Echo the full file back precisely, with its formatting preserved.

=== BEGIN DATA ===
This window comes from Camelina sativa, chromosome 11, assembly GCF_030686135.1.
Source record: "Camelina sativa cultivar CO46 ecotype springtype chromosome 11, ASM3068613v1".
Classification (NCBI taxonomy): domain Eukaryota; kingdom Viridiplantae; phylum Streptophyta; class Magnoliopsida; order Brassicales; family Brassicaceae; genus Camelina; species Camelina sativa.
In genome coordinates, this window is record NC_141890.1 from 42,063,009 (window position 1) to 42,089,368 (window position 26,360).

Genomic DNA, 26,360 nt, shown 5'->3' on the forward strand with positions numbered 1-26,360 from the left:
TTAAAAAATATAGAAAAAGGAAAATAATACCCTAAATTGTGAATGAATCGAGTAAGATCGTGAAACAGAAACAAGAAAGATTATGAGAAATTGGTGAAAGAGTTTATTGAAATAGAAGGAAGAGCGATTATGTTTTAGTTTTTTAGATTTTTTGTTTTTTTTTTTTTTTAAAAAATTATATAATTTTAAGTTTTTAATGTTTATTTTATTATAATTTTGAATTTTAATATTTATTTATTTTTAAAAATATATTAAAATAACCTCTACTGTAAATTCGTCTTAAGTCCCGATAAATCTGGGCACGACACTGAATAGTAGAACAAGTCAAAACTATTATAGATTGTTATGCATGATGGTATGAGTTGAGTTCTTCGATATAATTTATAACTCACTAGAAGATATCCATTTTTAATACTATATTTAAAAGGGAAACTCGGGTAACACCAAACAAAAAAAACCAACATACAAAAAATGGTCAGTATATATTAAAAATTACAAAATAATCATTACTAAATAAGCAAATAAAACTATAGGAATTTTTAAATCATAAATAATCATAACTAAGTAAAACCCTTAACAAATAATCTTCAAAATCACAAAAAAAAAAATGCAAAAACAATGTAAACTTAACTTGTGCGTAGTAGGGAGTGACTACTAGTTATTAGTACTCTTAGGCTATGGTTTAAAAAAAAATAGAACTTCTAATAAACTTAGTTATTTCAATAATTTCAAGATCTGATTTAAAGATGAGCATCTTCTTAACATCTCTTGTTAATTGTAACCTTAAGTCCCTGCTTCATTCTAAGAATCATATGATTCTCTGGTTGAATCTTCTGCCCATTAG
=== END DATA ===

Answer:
This window comes from Camelina sativa, chromosome 11, assembly GCF_030686135.1.
Source record: "Camelina sativa cultivar CO46 ecotype springtype chromosome 11, ASM3068613v1".
Classification (NCBI taxonomy): domain Eukaryota; kingdom Viridiplantae; phylum Streptophyta; class Magnoliopsida; order Brassicales; family Brassicaceae; genus Camelina; species Camelina sativa.
In genome coordinates, this window is record NC_141890.1 from 42,063,009 (window position 1) to 42,089,368 (window position 26,360).

Genomic DNA, 26,360 nt, shown 5'->3' on the forward strand with positions numbered 1-26,360 from the left:
TTAAAAAATATAGAAAAAGGAAAATAATACCCTAAATTGTGAATGAATCGAGTAAGATCGTGAAACAGAAACAAGAAAGATTATGAGAAATTGGTGAAAGAGTTTATTGAAATAGAAGGAAGAGCGATTATGTTTTAGTTTTTTAGATTTTTTGTTTTTTTTTTTTTTTAAAAAATTATATAATTTTAAGTTTTTAATGTTTATTTTATTATAATTTTGAATTTTAATATTTATTTATTTTTAAAAATATATTAAAATAACCTCTACTGTAAATTCGTCTTAAGTCCCGATAAATCTGGGCACGACACTGAATAGTAGAACAAGTCAAAACTATTATAGATTGTTATGCATGATGGTATGAGTTGAGTTCTTCGATATAATTTATAACTCACTAGAAGATATCCATTTTTAATACTATATTTAAAAGGGAAACTCGGGTAACACCAAACAAAAAAAACCAACATACAAAAAATGGTCAGTATATATTAAAAATTACAAAATAATCATTACTAAATAAGCAAATAAAACTATAGGAATTTTTAAATCATAAATAATCATAACTAAGTAAAACCCTTAACAAATAATCTTCAAAATCACAAAAAAAAAAATGCAAAAACAATGTAAACTTAACTTGTGCGTAGTAGGGAGTGACTACTAGTTATTAGTACTCTTAGGCTATGGTTTAAAAAAAAATAGAACTTCTAATAAACTTAGTTATTTCAATAATTTCAAGATCTGATTTAAAGATGAGCATCTTCTTAACATCTCTTGTTAATTGTAACCTTAAGTCCCTGCTTCATTCTAAGAATCATATGATTCTCTGGTTGAATCTTCTGCCCATTAG